Lost Lion of Empire: The Life of ‘Cape-to-Cairo’ Grogan
by Edward Paice
HarperCollins, London, 2002. (Paperback, 470 pp)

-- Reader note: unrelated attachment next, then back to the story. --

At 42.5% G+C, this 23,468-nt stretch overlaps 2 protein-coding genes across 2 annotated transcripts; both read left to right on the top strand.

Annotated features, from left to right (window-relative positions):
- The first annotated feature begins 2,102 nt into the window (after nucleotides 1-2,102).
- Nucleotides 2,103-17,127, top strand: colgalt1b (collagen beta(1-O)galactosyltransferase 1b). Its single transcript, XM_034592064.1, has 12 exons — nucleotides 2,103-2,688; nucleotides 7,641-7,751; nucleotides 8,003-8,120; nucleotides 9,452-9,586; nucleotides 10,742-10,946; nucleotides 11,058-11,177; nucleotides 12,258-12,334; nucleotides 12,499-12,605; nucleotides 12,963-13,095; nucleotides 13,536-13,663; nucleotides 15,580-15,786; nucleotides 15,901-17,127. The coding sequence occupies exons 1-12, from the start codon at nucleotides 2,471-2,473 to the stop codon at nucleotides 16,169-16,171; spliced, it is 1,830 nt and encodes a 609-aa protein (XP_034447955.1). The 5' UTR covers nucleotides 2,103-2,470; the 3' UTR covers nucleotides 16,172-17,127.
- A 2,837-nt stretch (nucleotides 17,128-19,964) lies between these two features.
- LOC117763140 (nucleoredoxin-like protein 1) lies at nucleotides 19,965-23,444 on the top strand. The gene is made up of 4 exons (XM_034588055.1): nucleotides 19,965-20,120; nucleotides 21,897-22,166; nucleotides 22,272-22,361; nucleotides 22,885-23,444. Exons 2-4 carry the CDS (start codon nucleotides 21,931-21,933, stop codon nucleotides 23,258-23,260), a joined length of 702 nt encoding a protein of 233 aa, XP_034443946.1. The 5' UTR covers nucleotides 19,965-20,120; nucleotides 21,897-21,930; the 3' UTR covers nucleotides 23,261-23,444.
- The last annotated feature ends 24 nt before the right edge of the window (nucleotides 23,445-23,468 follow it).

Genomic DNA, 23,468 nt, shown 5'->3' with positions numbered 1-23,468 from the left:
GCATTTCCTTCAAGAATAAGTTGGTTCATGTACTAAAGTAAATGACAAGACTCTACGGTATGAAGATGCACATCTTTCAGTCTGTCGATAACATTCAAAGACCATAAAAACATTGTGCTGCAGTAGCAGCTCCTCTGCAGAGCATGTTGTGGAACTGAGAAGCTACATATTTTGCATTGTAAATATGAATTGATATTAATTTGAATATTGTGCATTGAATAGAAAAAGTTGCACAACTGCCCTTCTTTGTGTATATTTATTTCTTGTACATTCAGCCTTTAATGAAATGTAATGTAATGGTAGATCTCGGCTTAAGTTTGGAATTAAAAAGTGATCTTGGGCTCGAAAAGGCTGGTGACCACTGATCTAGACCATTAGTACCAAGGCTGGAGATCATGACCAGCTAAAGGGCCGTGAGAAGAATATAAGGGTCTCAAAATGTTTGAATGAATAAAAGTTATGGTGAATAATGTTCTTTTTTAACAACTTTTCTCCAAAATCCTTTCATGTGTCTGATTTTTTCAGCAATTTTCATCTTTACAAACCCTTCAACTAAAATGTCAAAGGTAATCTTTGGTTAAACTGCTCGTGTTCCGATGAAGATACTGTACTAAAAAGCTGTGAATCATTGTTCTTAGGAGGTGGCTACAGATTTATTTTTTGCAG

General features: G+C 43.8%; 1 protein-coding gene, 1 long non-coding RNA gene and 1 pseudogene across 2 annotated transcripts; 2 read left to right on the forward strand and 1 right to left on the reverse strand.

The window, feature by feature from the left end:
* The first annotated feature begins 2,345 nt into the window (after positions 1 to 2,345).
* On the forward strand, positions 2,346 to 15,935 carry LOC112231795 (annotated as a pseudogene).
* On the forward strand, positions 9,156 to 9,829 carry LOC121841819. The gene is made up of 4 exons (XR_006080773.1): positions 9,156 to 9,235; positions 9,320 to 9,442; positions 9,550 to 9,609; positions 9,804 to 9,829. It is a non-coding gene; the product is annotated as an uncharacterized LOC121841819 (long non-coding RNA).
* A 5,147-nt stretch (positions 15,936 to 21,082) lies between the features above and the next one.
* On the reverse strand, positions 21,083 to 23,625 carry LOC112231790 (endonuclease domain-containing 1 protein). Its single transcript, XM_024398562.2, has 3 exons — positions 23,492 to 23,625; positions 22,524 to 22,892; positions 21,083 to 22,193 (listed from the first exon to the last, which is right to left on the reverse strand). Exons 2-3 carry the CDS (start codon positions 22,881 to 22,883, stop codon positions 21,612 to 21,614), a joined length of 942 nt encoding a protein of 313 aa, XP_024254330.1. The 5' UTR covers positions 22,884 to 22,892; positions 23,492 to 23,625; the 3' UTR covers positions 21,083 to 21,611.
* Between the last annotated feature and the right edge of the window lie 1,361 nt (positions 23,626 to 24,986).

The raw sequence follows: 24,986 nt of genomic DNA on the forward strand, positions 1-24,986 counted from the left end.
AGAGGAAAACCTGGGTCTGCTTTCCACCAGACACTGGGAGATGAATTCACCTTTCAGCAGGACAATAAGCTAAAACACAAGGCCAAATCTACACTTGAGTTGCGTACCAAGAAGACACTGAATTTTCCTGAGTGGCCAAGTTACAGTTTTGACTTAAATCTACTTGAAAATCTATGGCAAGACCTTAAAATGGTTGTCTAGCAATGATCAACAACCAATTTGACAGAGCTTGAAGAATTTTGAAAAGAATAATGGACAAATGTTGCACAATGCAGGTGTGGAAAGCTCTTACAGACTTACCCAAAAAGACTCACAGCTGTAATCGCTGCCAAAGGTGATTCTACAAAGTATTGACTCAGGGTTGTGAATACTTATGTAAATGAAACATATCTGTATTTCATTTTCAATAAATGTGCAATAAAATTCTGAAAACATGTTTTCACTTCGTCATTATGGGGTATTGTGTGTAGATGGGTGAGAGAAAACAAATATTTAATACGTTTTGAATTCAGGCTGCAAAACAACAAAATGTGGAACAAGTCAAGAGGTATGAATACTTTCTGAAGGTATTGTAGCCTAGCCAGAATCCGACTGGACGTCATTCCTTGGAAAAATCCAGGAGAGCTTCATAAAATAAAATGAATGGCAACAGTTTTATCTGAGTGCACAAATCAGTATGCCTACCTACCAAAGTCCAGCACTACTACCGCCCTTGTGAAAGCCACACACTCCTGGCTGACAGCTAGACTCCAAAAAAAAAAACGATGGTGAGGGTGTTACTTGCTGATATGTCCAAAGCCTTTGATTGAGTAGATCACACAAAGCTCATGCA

There is something rather unsettling about a book that relates so much of East Africa’s colonial history with so little mention of the ‘natives,’ who appear in these pages only as nameless and voiceless porters, servants or labourers. This is, to be fair, not a history but a biography: of Ewart Grogan (1874–1967), a British imperial adventurer and entrepreneur whose impact on Kenya was almost as formative as the impact of his hero and early mentor, Cecil Rhodes, on what is now Zimbabwe. (Kenya, however, at least avoided the indignity of ever being called ‘Grogania.’) It is, arguably, also apt that the natives should appear here as anonymous and generally passive, a mere accessory to the story of empire: for that, it seems, is how Grogan saw them. He was, on Paice’s account, a prodigiously energetic, stubborn, and in many ways visionary man. The visions, however, all turned on the economic potential of a ‘virgin’ land. What unsettles 21st century sensibilities is that seeing a place as ‘virgin’ entails—much as in the earlier colonisation of the Americas—seeing its existing human population as largely beside the point.